The North Shore Festival Association of Chicago has offered a prize of one hundred dollars for a cantata for children's voices and orchestra. This is a somewhat unusual form of musical endeavor. It is to be hoped some composer will produce a work suitable for the occasion. Particulars may be had from Mr. P. C. Lutkin, Music Hall, Evanston, Ill.
The Victor Talking Machine Co. have been successful in reproducing an effective record of the playing of a violin solo with orchestra. To Francis MacMillen, the famous American violinist, has been vouchsafed the unique distinction of being the first eminent player to have his music so reproduced.
Every day seems to bring up a new crop of opera rumors. The latest has a ring of truth about it. We are now told that Thomas Beecham has come to an understanding with the Metropolitan management, and that an interchange of civilities between London and New York Will take the place of the operatic war prophesied heretofore. We cannot guarantee the truth of this story, but it sounds quite reasonable.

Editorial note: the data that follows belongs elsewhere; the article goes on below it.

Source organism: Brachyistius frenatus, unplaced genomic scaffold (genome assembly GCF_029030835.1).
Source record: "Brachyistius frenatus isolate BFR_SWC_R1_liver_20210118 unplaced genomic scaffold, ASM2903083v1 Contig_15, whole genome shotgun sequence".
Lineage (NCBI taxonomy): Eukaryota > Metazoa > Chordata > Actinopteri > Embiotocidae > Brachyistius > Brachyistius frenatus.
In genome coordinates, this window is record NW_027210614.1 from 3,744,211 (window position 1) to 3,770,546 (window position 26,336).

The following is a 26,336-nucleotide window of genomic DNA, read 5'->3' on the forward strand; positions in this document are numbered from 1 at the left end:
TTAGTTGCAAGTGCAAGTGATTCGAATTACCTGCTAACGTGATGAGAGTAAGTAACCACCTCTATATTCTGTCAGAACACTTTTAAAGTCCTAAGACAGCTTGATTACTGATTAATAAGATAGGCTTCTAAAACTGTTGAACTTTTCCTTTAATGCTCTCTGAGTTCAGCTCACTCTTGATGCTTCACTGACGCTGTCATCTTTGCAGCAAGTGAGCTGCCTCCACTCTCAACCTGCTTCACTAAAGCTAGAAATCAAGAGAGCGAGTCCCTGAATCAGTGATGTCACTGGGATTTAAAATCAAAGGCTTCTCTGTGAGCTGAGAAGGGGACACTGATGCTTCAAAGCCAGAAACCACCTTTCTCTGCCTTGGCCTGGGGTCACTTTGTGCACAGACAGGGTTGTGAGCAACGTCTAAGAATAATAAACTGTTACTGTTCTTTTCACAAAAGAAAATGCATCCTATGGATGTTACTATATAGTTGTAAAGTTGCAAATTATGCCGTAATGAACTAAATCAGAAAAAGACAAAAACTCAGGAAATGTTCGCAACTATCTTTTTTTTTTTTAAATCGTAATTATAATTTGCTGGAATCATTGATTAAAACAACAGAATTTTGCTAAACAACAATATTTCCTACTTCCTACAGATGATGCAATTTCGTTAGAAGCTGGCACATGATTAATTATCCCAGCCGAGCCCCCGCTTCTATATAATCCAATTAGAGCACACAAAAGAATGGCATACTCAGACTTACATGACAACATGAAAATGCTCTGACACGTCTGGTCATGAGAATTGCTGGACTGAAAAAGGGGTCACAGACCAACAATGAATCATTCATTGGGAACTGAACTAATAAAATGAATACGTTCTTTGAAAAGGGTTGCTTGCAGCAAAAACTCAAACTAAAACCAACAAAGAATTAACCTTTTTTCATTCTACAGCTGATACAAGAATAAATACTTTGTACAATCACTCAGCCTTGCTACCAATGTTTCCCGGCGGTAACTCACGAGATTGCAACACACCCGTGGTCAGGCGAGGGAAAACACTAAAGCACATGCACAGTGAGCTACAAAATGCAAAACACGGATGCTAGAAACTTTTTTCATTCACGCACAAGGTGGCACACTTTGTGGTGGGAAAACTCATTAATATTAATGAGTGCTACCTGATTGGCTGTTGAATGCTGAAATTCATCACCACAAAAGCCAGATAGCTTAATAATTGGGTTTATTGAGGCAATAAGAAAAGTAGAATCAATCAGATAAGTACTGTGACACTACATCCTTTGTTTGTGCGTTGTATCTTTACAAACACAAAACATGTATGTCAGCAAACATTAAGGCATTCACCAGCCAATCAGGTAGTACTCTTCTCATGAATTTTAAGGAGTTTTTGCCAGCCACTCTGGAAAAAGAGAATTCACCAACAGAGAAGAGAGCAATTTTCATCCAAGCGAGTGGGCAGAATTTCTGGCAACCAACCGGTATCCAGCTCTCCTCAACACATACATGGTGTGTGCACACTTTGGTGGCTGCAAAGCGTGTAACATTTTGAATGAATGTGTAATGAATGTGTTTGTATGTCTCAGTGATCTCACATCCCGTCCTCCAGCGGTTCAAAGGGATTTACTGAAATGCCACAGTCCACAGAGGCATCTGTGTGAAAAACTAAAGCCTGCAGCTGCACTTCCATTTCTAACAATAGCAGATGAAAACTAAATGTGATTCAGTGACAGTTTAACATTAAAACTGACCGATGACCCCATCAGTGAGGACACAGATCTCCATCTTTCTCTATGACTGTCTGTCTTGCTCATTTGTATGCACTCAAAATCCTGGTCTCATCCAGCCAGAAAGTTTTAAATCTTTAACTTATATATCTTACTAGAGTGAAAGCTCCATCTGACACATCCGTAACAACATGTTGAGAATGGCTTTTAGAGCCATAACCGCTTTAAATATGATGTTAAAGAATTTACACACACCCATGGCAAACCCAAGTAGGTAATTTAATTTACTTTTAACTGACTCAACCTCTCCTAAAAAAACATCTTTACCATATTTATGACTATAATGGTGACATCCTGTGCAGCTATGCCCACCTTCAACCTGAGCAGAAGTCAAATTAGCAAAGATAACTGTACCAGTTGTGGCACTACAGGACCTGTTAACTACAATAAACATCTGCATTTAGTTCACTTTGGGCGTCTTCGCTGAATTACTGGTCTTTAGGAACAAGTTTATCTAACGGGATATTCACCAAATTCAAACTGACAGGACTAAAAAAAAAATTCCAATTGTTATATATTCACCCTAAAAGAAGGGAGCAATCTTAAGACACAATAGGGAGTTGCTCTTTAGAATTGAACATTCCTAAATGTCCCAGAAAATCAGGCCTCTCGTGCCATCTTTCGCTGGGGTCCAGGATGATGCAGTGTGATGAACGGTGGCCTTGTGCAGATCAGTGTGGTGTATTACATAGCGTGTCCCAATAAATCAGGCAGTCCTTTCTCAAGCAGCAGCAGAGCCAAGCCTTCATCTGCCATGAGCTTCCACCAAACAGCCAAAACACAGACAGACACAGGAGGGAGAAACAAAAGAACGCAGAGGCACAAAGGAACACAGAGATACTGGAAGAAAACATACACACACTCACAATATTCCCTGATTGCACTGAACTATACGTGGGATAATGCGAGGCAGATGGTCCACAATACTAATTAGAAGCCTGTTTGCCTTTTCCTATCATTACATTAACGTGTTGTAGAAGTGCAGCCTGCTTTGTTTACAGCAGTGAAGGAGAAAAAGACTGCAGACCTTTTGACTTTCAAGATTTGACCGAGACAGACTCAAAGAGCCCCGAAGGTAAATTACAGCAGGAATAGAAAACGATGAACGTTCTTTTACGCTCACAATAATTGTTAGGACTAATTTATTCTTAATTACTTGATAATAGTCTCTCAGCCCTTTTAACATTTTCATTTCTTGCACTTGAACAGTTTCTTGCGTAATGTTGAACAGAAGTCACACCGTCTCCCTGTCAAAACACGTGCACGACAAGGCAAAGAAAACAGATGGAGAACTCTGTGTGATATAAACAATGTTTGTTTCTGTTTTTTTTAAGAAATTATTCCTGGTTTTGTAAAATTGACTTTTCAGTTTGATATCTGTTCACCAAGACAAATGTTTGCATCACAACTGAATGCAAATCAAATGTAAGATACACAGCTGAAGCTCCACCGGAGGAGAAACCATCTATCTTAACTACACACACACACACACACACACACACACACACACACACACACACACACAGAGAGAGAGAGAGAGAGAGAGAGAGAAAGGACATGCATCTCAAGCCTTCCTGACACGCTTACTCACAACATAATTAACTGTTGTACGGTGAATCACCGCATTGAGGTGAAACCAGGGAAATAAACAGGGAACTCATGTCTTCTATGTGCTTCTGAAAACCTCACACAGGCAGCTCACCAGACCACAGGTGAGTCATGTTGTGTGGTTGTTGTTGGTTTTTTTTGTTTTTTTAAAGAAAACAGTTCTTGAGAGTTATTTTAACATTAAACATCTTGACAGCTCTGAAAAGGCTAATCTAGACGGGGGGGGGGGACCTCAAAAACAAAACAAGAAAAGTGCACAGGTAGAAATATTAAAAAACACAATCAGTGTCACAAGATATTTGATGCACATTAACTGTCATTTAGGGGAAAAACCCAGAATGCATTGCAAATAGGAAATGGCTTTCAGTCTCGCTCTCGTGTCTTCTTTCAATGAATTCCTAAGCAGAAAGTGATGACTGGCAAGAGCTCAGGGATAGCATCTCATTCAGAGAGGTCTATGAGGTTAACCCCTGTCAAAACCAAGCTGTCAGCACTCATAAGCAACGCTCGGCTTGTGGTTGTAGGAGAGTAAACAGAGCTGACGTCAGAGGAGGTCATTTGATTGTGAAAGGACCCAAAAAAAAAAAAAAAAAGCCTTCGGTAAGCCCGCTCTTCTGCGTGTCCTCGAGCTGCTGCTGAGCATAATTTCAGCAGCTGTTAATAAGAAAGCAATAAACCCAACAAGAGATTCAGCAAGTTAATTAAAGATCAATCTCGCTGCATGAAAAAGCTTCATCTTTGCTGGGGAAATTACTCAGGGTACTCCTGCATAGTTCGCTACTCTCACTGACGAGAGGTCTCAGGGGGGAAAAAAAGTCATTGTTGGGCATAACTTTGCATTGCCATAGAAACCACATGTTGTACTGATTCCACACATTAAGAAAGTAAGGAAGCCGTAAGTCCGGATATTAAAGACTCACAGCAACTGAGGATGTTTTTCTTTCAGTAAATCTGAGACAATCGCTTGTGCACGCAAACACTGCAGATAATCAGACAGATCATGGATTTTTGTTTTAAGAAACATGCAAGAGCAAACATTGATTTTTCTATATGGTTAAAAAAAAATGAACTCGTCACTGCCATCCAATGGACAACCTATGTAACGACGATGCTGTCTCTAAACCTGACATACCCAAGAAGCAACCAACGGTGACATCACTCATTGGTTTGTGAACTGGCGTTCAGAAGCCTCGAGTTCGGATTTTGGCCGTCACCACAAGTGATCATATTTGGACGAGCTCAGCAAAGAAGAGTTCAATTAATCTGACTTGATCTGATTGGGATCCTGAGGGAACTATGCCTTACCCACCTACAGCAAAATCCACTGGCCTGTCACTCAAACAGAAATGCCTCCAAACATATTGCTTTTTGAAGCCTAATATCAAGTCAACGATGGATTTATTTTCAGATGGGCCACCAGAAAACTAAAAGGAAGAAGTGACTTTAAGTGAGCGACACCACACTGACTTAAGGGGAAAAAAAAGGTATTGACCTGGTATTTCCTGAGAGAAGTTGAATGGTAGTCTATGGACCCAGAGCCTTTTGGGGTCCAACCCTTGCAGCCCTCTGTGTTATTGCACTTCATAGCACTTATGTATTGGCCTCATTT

Mr. Homer A. Norris, the organist of St. George's, Stuyvesant Square, New York, is fortunate in the enjoyment of the friendship of Mr. J. Pierpont Morgan, who has made him a present of a house on the Orange Mountains which will cost over $20,000. The house will be built in the form of a castle. Mr. Norris is indeed to be congratulated. It is not often that musicians meet with such well-deserved recognition.
Among the artists visiting America next season, Mme. Lilli Lehmann will be one of the most notable. Few singers have maintained so high a position in the operatic world as Mme. Lehmann, and an opportunity to hear her will be welcomed by all music- lovers. Efram Zembalist. the Russian violinist, will make his American debut; Josef Hofmann will be heard again. Mischa Elman will make another American tour. This will be under the management of the Quinlan International Bureau.